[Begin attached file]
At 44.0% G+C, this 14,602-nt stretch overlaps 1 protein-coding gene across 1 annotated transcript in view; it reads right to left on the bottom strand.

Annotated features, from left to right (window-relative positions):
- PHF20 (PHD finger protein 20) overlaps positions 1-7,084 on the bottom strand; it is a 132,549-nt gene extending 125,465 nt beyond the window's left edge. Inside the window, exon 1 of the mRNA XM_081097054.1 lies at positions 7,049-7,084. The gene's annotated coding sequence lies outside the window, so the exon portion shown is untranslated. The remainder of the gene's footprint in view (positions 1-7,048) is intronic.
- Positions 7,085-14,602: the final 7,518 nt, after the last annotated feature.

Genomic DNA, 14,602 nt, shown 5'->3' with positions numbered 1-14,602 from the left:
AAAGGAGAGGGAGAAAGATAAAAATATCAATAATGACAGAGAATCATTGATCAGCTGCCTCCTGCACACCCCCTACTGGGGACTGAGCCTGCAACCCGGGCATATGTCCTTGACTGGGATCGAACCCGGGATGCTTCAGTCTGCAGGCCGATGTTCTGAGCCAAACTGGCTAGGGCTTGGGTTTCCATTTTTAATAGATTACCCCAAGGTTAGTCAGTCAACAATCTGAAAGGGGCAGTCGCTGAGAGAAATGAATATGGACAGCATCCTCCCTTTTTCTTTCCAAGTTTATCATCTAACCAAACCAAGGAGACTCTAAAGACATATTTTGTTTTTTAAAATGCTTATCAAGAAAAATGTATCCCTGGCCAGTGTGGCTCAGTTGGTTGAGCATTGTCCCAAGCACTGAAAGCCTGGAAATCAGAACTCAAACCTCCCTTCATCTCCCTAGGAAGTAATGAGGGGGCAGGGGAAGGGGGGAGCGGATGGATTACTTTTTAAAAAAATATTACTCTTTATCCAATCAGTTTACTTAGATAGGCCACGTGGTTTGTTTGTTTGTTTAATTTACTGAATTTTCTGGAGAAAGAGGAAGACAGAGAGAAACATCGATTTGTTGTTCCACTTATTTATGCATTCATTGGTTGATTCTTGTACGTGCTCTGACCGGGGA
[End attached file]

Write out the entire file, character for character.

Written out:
At 44.0% G+C, this 14,602-nt stretch overlaps 1 protein-coding gene across 1 annotated transcript in view; it reads right to left on the bottom strand.

Annotated features, from left to right (window-relative positions):
- PHF20 (PHD finger protein 20) overlaps positions 1-7,084 on the bottom strand; it is a 132,549-nt gene extending 125,465 nt beyond the window's left edge. Inside the window, exon 1 of the mRNA XM_081097054.1 lies at positions 7,049-7,084. The gene's annotated coding sequence lies outside the window, so the exon portion shown is untranslated. The remainder of the gene's footprint in view (positions 1-7,048) is intronic.
- Positions 7,085-14,602: the final 7,518 nt, after the last annotated feature.

Genomic DNA, 14,602 nt, shown 5'->3' with positions numbered 1-14,602 from the left:
AAAGGAGAGGGAGAAAGATAAAAATATCAATAATGACAGAGAATCATTGATCAGCTGCCTCCTGCACACCCCCTACTGGGGACTGAGCCTGCAACCCGGGCATATGTCCTTGACTGGGATCGAACCCGGGATGCTTCAGTCTGCAGGCCGATGTTCTGAGCCAAACTGGCTAGGGCTTGGGTTTCCATTTTTAATAGATTACCCCAAGGTTAGTCAGTCAACAATCTGAAAGGGGCAGTCGCTGAGAGAAATGAATATGGACAGCATCCTCCCTTTTTCTTTCCAAGTTTATCATCTAACCAAACCAAGGAGACTCTAAAGACATATTTTGTTTTTTAAAATGCTTATCAAGAAAAATGTATCCCTGGCCAGTGTGGCTCAGTTGGTTGAGCATTGTCCCAAGCACTGAAAGCCTGGAAATCAGAACTCAAACCTCCCTTCATCTCCCTAGGAAGTAATGAGGGGGCAGGGGAAGGGGGGAGCGGATGGATTACTTTTTAAAAAAATATTACTCTTTATCCAATCAGTTTACTTAGATAGGCCACGTGGTTTGTTTGTTTGTTTAATTTACTGAATTTTCTGGAGAAAGAGGAAGACAGAGAGAAACATCGATTTGTTGTTCCACTTATTTATGCATTCATTGGTTGATTCTTGTACGTGCTCTGACCGGGGA